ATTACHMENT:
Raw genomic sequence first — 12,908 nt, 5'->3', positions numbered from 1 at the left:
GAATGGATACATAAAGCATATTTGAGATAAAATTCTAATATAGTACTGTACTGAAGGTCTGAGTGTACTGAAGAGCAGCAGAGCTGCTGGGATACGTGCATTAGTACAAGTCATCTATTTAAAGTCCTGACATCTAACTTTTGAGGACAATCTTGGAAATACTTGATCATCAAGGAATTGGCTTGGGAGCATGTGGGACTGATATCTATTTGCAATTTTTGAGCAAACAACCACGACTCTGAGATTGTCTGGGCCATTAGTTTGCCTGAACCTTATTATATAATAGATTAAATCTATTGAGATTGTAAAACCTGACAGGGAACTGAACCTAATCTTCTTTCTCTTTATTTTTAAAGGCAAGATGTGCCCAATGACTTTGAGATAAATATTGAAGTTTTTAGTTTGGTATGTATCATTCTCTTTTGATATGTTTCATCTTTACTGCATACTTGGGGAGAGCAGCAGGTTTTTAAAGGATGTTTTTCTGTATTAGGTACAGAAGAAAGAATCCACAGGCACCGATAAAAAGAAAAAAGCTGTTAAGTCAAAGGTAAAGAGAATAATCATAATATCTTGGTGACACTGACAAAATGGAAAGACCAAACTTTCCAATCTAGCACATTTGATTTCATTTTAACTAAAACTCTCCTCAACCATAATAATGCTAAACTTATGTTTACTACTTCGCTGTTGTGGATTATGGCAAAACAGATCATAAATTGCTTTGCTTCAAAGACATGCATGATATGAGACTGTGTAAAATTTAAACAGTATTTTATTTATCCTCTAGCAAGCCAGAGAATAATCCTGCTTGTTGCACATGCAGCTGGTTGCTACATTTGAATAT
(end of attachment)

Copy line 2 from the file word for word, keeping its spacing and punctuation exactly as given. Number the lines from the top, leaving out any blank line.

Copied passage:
GAATGGATACATAAAGCATATTTGAGATAAAATTCTAATATAGTACTGTACTGAAGGTCTGAGTGTACTGAAGAGCAGCAGAGCTGCTGGGATACGTGCATTAGTACAAGTCATCTATTTAAAGTCCTGACATCTAACTTTTGAGGACAATCTTGGAAATACTTGATCATCAAGGAATTGGCTTGGGAGCATGTGGGACTGATATCTATTTGCAATTTTTGAGCAAACAACCACGACTCTGAGATTGTCTGGGCCATTAGTTTGCCTGAACCTTATTATATAATAGATTAAATCTATTGAGATTGTAAAACCTGACAGGGAACTGAACCTAATCTTCTTTCTCTTTATTTTTAAAGGCAAGATGTGCCCAATGACTTTGAGATAAATATTGAAGTTTTTAGTTTGGTATGTATCATTCTCTTTTGATATGTTTCATCTTTACTGCATACTTGGGGAGAGCAGCAGGTTTTTAAAGGATGTTTTTCTGTATTAGGTACAGAAGAAAGAATCCACAGGCACCGATAAAAAGAAAAAAGCTGTTAAGTCAAAGGTAAAGAGAATAATCATAATATCTTGGTGACACTGACAAAATGGAAAGACCAAACTTTCCAATCTAGCACATTTGATTTCATTTTAACTAAAACTCTCCTCAACCATAATAATGCTAAACTTATGTTTACTACTTCGCTGTTGTGGATTATGGCAAAACAGATCATAAATTGCTTTGCTTCAAAGACATGCATGATATGAGACTGTGTAAAATTTAAACAGTATTTTATTTATCCTCTAGCAAGCCAGAGAATAATCCTGCTTGTTGCACATGCAGCTGGTTGCTACATTTGAATAT